Cancer Patient is Killed by Drug Overdose Caused by Alleged Software Error

Joseph O'Neill

Written by
— Updated on January 10, 2022

Hospital MedicineThis case involves a middle-aged female who was diagnosed with cervical cancer. After undergoing a tumor cryoablation treatment for her cervical cancer for some time, she reported the onset of neurological symptoms. At this point, doctors discovered that her cancer had metastasized to several other organs. The patient was kept in the hospital for several days, after which time she was released to the care of a skilled nursing facility. While at hospital, the patient was receiving medication to treat high blood pressure. However, when the patient was discharged from the hospital, the discharge paperwork incorrectly indicated that the patient should receive more than double the dosage she had been receiving in the hospital. Once admitted into the skilled nursing facility, the jump in dosage caused severe beta blocker toxicity in the patient almost immediately. The patient was taken by ambulance back to the hospital, where she died several days later. Doctors claimed that the software system should have prevented this fatal miscommunication of dosage.

Question(s) For Expert Witness

  • 1. Can you speak to the training physicians are required to receive prior to using the software system in question?
  • 2. Can you speak to complications that can occur with the program, specifically implementing prescription dosages?
  • 3. Does this system have preventative programs in place to help prevent human input error?

Expert Witness Response E-001692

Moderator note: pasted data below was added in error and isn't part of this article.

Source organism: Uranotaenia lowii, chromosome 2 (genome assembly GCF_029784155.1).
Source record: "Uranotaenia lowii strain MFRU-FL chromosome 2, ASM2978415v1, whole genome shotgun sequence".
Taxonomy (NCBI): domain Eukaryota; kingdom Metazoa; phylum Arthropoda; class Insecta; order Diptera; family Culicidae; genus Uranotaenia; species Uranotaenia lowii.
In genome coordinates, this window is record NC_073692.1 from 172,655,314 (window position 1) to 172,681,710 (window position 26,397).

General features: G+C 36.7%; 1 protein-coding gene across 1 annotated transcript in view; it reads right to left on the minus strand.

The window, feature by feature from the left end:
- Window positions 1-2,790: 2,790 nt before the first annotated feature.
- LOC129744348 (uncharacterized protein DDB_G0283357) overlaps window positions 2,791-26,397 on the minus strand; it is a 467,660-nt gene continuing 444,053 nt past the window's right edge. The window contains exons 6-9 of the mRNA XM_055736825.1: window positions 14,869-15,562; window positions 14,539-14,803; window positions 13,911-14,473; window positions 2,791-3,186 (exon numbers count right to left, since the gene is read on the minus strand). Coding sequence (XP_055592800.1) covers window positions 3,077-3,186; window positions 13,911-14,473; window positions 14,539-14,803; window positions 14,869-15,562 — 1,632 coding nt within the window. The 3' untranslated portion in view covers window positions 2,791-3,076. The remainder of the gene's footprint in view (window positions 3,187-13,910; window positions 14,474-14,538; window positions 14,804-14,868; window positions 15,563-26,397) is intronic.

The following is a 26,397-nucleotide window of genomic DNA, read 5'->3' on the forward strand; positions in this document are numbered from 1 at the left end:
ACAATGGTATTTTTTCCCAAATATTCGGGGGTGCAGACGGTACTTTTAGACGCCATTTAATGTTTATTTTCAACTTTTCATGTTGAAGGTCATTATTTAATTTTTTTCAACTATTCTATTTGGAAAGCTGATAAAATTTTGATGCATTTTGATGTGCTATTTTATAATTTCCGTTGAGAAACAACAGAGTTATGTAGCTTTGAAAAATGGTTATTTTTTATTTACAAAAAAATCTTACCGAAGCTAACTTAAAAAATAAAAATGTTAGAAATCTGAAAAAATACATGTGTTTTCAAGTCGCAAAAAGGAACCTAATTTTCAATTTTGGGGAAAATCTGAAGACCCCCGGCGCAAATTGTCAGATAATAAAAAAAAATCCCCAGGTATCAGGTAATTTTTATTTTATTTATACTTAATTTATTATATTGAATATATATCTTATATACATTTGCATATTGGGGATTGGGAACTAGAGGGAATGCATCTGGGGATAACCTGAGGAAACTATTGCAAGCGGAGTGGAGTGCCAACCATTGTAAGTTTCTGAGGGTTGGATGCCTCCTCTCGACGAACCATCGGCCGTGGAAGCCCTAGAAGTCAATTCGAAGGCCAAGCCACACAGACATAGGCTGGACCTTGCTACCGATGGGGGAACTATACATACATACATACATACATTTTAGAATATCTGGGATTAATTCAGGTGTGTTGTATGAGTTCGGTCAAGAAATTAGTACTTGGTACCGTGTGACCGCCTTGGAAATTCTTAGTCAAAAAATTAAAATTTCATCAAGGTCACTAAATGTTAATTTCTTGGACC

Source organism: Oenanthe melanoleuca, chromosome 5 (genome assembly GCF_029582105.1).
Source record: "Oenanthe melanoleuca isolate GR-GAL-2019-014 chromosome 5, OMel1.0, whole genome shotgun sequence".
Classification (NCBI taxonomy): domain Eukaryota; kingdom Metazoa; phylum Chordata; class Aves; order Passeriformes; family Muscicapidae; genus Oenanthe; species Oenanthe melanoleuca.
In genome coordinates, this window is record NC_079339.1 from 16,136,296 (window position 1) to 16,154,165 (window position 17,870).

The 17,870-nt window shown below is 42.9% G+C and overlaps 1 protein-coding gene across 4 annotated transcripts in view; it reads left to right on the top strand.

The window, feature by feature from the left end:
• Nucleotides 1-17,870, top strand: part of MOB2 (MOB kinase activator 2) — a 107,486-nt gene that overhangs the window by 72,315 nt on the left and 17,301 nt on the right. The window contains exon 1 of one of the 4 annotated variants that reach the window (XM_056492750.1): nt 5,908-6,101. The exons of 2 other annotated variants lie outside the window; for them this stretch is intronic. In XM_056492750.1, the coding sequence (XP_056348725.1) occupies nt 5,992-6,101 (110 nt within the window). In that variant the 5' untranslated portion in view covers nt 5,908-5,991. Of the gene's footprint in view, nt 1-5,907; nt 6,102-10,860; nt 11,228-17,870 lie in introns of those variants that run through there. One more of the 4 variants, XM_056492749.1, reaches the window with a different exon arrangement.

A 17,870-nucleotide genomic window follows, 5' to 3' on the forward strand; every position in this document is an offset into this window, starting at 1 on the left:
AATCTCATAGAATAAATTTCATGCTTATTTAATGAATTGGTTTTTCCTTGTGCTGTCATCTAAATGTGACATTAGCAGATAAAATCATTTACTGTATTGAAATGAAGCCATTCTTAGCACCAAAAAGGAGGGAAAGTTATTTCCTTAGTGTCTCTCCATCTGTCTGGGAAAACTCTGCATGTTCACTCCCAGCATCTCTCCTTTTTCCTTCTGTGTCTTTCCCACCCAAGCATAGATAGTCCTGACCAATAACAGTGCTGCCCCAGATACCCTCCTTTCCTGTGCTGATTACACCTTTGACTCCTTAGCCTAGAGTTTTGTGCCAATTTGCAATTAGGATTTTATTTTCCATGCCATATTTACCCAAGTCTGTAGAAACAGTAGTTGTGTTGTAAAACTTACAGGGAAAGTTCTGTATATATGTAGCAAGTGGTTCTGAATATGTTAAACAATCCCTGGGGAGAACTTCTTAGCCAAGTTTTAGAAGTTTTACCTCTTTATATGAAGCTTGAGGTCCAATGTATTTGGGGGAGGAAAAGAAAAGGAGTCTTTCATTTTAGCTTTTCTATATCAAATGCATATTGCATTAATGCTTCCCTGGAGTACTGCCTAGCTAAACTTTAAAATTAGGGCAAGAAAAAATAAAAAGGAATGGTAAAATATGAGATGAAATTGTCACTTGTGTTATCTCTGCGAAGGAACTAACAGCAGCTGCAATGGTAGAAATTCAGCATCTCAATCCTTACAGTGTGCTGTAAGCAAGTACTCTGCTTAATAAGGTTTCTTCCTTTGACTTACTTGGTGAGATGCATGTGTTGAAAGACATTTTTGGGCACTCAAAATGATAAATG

I work in a hospital setting and I am on-staff at multiple hospitals.  There are required classes all doctors need to take and certification is offered by the hospital before doctors “go live” with the system discussed above. Also, there are “superusers” whose job is to guide and work in groups to help doctors get quality work done with the system in question. I have been trained to use this system, and was the very first doctor to “go live” the first day as I admitted the very first patient to the hospital on the system. It is not easy to blame the software for human input error. The system has multiple checks to prevent the wrong dose from being accepted. Ultimately, the ordering physician needs to take responsibility for re-reading the final discharge reconciliations or for creating new discharge reconciliation, otherwise it will be incorrect for many patients. This software has preventative programs in place and has safety as its first mission. Unfortunately, if the physicians wish to circumvent the safe method built into the system, they can do that. Discharge reconciliation is required especially for the inter-facility transfer. In case of any questions, the receiving facility is to call the sending facility to verify the nature of orders. The discharge process standard of care is no different using this particular system versus any other electronic record.

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